‘Gamechanger’ or ‘chaotic’? Twitter’s new TV ad leaves people confused

To promote its flashy new Moments feature, Twitter went old school.

Last night, Twitter debuted its second-ever TV commercial during Game 1 of the World Series in an attempt to get people excited to use its recently unveiled chaos-taming tool. Weird and loud, the 30-second spot showcases trending moments during the Major League Baseball playoffs through tweets and memes.

Reactions to the spot were decidedly mixed. One user called it “incomprehensible” while another commented hesitantly that it’s “strangely re-watchable.” Here’s what people on Twitter thought about Twitter’s ad:

Obviously, the ad isn’t intended for people who spend all day on Twitter transcribing their thoughts. The ultimate goal, as Twitter’s CFO Anthony Noto told the Verge, is to attract new users by “using their interests as hooks, rather than Twitter itself as the hook.”

Twitter could use all the help it can get after yesterday’s dismal earnings call revealed that growth has virtually stalled in the U.S. for the past year. CEO Jack Dorsey said Moments was part of his turnaround plan, saying that it “represents a real shift in our thinking.”

The ad was designed by TBWA\Chiat\Day, the agency behind Apple’s iconic “1984,” which is credited with helping turn the company around. While it’s miles ahead of Twitter’s first boring 2012 TV ad that focused on NASCAR, last night’s ad didn’t appear to have the intended impact.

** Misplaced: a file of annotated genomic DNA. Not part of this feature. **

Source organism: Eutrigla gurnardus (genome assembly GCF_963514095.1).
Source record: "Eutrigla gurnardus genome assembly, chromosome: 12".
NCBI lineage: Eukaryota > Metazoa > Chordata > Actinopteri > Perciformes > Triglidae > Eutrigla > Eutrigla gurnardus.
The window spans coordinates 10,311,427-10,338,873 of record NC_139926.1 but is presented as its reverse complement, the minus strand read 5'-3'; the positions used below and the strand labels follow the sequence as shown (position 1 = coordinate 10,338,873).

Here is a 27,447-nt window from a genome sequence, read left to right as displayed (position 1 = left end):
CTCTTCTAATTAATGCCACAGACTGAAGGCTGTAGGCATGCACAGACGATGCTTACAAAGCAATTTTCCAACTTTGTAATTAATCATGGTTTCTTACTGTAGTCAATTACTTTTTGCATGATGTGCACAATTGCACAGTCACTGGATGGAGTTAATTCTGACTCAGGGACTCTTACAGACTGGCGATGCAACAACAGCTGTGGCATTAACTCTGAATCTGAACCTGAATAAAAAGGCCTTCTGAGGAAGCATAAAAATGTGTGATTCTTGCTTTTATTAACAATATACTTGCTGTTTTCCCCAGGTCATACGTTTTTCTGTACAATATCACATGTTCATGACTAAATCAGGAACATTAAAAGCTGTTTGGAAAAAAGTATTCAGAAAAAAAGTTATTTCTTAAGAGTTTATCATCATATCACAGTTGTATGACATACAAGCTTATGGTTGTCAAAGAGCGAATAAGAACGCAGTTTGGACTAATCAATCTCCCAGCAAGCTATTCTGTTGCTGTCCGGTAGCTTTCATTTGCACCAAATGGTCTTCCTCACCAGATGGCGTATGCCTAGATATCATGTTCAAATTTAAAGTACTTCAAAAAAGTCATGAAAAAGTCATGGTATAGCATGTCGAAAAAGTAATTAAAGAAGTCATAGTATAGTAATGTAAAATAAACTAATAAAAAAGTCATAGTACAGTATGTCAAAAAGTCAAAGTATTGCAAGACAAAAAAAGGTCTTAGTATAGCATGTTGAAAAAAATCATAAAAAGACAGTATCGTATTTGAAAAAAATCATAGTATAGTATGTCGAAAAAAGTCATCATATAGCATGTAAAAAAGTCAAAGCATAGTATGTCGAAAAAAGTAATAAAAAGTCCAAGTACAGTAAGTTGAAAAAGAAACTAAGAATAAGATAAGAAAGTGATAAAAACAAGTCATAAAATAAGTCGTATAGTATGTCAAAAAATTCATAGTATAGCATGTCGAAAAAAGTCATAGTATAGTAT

A TBWA\Chiat\Day spokeswoman told Digiday that more commercials, both on TV and online, are rolling out in the “weeks to come” with a second online-0nly spot debuting tomorrow.

https://digiday.com/?p=143297

More in Marketing

Ikea launched an AI assistant earlier this year. Has it actually driven sales?

Three months on, the retailer’s data chief explains how it’s measuring the impact of its AI assistant.

The header image features an illustration of a woman holding up a circular product in a social media post.

Marketing Briefing: Brands collaborate on influencer marketing with an eye on ‘community infiltration,’ finding fee savings

Marketers are increasingly recognizing the benefit of collaborating with other brands on influencer marketing efforts and are anecdotally more keen to do so this year, according to five influencer marketing executives.

Making sense of the allegations and defenses in the Colossus ad tech controversy

What seemed like a clear case of an ad tech vendor being shady is actually a lot more layered.